Accomplished student flutist started at the top

Hinano Ishii_Flute
Photos: Jeff Miller

 

Many musicians aspire to play at Carnegie Hall or Lincoln Center during their careers, but for flutist and UW–Madison student Hinano Ishii, these venues were just the beginning.

Ishii gave her solo debut performance at Carnegie Hall when she was 17, after winning the Concert Festival International Competition. The next year, as the Discovery Competition Winner, she made her concerto debut at Lincoln Center — playing a solo with the Children’s Orchestra Society.

During the seven months she prepared for her appearance at Lincoln Center, Ishii says she was nervous the entire time. Although she remembers being backstage, she can’t recall being onstage until after she finished her performance.

“After the last note, I saw a standing ovation in the audience,” Ishii says. “It was really the best day of my life. It was just very satisfying, because everything I did for the past several years — all the hours of practicing, lessons, summer programs — paid off.”

Among those applauding was Kenya’s ambassador to the United Nations, who invited Ishii to perform at the U.N.’s VIP Benefit Luncheon. Ishii played a duet with violinist Yeou-Cheng Ma, executive director of Children’s Orchestra Society in New York City and cellist Yo-Yo Ma’s sister.

Photo: Hinano Ishii holding flute
Ishii at the Mosse Humanities Building, home of the School of Music.

Ishii, a junior pursuing a major in musical performance and a certificate in entrepreneurship, started playing the flute in fourth grade, choosing the instrument because her next-door neighbor played it. However, she says, she did not get serious about flute until high school, when she began to apply to colleges.

Before she became invested in music, Ishii was following her initial childhood dream of becoming an Olympic show jumper, having been a competitive horseback rider for more than a decade.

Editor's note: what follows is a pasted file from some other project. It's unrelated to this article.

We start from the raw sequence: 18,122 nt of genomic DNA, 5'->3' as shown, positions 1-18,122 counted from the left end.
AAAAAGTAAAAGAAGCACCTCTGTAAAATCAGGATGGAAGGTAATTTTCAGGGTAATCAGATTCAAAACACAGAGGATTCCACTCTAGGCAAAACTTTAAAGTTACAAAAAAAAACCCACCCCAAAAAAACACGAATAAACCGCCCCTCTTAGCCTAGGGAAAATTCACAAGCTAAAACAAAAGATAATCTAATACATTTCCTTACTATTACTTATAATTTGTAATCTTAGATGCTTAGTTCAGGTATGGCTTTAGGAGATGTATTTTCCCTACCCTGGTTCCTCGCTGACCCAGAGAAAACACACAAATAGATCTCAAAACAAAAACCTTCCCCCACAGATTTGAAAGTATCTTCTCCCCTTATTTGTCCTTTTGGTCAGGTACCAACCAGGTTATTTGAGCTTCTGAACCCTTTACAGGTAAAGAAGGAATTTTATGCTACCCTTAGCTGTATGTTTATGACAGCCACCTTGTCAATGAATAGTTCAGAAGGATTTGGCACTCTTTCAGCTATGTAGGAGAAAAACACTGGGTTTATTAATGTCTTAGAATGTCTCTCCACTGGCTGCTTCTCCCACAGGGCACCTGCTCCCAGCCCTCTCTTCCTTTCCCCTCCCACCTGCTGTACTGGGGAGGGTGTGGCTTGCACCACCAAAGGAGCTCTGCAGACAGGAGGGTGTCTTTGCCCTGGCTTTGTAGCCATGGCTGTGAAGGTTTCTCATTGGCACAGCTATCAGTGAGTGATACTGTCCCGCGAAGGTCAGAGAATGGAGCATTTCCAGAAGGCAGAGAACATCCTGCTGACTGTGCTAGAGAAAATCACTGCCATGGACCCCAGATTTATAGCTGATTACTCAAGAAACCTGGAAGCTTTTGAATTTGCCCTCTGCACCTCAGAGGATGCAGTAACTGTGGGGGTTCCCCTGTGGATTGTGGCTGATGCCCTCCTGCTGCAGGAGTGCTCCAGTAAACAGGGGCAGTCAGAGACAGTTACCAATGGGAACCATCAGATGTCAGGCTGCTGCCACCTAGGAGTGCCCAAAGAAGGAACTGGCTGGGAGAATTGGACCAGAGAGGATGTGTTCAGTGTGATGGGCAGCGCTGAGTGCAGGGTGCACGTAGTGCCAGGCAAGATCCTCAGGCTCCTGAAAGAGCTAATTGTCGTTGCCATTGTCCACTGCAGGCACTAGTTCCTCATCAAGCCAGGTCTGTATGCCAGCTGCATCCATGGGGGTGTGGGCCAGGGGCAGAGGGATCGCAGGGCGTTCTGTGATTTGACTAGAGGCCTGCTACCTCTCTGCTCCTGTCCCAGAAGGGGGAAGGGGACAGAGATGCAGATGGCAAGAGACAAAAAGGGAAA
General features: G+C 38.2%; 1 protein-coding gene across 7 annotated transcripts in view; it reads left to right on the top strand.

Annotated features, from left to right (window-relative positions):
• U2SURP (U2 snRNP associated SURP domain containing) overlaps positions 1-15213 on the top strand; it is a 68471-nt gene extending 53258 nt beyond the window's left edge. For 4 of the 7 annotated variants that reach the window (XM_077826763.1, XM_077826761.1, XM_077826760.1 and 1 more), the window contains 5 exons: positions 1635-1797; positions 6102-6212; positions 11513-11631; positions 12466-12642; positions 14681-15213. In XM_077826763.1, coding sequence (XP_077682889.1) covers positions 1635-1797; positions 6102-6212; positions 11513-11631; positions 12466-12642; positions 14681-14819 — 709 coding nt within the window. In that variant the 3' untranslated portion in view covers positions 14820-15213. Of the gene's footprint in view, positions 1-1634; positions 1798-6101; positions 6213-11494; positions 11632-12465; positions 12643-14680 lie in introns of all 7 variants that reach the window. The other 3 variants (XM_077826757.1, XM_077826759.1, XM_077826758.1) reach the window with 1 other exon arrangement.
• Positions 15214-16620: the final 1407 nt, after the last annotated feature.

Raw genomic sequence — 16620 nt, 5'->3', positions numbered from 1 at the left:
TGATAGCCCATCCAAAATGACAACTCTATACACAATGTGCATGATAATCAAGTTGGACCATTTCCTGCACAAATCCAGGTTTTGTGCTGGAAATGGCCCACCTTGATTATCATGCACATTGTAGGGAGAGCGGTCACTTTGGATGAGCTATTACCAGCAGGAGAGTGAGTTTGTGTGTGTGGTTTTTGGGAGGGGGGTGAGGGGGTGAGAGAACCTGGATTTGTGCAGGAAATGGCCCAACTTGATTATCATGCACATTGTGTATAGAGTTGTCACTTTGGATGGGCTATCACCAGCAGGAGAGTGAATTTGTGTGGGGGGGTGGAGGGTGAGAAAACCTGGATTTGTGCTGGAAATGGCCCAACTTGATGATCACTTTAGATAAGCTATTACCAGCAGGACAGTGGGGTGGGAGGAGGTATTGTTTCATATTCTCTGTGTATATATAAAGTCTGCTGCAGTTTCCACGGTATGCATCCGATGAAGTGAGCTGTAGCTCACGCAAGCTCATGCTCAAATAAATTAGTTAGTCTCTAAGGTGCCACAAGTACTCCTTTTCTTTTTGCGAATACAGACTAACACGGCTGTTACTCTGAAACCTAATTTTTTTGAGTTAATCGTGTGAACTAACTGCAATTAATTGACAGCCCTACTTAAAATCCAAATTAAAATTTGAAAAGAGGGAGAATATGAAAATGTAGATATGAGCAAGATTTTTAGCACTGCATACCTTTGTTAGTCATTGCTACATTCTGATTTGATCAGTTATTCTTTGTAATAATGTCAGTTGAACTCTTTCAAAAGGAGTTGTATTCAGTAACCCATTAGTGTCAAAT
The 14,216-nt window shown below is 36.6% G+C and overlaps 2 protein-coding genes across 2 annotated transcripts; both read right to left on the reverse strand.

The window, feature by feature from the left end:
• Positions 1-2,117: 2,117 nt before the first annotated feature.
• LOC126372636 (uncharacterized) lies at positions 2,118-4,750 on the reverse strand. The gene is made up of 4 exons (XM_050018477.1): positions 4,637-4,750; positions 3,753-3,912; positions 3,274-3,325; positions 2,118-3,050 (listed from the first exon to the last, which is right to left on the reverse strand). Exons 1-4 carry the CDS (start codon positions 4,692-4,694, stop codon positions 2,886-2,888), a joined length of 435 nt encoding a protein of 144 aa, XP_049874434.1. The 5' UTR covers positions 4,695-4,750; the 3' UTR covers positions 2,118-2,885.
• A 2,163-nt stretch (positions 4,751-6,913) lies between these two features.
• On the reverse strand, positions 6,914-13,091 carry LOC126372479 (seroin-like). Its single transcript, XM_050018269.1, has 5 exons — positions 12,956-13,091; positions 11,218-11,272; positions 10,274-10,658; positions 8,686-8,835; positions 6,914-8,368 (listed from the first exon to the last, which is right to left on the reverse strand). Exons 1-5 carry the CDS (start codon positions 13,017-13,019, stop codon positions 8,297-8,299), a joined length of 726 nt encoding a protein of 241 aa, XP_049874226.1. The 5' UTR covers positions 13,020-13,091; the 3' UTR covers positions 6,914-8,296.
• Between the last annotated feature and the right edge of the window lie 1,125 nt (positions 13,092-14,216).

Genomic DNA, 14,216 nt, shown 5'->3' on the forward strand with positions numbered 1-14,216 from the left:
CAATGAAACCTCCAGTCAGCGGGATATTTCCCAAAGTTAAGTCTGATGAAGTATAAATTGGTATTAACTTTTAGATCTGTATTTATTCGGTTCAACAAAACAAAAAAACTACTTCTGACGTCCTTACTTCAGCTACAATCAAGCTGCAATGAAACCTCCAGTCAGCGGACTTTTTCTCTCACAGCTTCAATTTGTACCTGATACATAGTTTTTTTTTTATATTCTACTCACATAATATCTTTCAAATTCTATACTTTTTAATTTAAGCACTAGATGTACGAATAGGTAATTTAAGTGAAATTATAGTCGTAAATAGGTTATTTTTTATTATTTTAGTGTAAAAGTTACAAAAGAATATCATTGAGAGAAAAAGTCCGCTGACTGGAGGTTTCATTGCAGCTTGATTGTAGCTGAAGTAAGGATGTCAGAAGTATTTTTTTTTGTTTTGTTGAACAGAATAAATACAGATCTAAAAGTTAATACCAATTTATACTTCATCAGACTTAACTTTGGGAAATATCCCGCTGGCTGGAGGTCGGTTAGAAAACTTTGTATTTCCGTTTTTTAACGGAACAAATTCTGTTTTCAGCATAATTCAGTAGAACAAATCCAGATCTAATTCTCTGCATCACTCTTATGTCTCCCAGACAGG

Describing herself as a “horseback riding artist,” she was also interested in visual art and, in middle school, won second place in the same international competition twice. Her artwork, made in a Microsoft Paint document, was featured in the Louvre and other museums throughout the world.

During this past summer, Ishii returned to horseback riding as a volunteer with HorseAbility, a horse-riding center for children with disabilities. During summer and winter breaks, she also teaches elementary and middle school children how to play the flute, and she plans to take up teaching this fall.

“I like teaching the fun of music and how to be a teacher yourself, because in music, you can’t only be taught by someone else; you have to teach yourself,” she says.

Ishii also works as manager with YouTube sensation PROJECT Trio, which consists of a cellist, double bassist and a beat-boxing flutist. The group’s videos have garnered more than 77 million total views. Ishii met the group when the members visited campus, and then sent an email to them the next day, asking to work with them. She manages their social media accounts, produced flyers and built a new website for them, as well as websites for other New York musicians.

On campus, Ishii is president of UW Arts Enterprise, an organization providing career guidance and networking opportunities to students pursuing art-related fields. She performs with the UW Symphony Orchestra, as one part of the UW’s Wind Ensemble Collage concert and with the new UW Woodwind Quintet.

She plans to work in arts administration after graduating, allowing her to combine the three fields that interest her most: business, art and music.

“I like promoting other people’s work that I believe in,” Ishii says. “As much as I love the flute, I want to continue playing, continue teaching and also continue supporting other artists like me.”

For more information about UW Arts Enterprise, visit its website and Facebook page.

October 9, 2013 By Sean Kirkby

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